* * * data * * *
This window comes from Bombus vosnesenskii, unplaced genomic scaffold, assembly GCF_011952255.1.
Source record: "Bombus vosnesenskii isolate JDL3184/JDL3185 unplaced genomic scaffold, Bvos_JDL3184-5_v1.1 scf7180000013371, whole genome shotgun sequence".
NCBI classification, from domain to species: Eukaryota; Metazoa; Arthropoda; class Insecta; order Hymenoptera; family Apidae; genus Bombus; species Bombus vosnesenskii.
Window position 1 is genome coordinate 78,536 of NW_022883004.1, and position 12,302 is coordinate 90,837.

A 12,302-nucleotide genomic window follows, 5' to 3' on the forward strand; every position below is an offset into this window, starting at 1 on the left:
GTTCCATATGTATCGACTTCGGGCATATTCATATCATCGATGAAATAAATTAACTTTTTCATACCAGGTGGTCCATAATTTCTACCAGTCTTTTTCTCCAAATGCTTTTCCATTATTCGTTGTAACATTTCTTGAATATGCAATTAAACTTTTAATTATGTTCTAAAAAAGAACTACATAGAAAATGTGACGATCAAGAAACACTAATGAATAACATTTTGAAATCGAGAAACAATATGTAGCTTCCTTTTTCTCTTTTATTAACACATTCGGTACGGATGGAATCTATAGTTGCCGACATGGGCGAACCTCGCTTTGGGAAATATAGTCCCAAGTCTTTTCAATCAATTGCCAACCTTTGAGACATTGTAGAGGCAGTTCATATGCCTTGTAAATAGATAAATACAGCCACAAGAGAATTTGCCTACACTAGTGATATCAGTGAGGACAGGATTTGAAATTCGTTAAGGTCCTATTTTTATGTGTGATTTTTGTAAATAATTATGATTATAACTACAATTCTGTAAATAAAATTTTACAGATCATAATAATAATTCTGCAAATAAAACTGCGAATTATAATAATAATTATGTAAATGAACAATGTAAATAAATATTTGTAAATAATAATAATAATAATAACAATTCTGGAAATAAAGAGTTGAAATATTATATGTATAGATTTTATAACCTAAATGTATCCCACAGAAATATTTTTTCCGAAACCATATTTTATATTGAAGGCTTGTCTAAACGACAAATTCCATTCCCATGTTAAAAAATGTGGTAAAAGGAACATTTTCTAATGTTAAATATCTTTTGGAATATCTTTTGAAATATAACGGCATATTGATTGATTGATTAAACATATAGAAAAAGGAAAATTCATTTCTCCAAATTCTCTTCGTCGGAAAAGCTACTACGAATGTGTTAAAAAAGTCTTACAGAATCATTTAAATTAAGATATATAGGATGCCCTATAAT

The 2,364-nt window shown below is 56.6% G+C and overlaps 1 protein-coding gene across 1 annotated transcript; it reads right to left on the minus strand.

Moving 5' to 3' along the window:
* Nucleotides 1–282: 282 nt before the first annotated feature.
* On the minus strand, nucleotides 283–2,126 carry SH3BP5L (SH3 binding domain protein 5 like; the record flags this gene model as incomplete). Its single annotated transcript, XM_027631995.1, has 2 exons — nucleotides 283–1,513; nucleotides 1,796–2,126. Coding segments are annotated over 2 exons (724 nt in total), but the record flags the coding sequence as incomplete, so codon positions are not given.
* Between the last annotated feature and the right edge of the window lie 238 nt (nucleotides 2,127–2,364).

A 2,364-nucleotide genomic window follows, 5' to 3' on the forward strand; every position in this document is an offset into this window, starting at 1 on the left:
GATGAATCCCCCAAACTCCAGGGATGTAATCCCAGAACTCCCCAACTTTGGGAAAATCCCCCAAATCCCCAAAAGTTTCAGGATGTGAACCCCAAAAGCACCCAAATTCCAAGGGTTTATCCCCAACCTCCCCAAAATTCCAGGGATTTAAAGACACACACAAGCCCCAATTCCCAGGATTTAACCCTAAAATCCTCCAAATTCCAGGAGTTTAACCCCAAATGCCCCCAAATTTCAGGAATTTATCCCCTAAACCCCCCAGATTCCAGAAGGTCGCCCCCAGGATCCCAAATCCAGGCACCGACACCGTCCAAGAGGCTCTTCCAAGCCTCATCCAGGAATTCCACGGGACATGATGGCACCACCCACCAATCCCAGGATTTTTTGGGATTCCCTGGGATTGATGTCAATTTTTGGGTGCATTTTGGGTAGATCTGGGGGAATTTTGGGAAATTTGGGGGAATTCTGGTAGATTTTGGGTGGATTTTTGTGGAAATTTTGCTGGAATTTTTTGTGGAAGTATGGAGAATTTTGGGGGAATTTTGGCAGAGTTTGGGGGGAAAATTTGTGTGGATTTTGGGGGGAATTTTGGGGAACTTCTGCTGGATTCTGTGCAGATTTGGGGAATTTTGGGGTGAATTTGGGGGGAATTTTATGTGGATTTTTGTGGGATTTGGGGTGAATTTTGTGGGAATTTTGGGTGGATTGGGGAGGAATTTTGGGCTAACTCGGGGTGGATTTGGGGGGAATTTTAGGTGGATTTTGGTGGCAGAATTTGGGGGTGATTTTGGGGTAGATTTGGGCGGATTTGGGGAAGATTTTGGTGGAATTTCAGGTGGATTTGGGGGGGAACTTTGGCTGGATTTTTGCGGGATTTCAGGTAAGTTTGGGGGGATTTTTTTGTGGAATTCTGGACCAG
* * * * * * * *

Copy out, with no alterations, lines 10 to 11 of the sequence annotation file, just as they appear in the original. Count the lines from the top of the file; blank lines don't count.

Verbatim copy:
* On the minus strand, nucleotides 283–2,126 carry SH3BP5L (SH3 binding domain protein 5 like; the record flags this gene model as incomplete). Its single annotated transcript, XM_027631995.1, has 2 exons — nucleotides 283–1,513; nucleotides 1,796–2,126. Coding segments are annotated over 2 exons (724 nt in total), but the record flags the coding sequence as incomplete, so codon positions are not given.
* Between the last annotated feature and the right edge of the window lie 238 nt (nucleotides 2,127–2,364).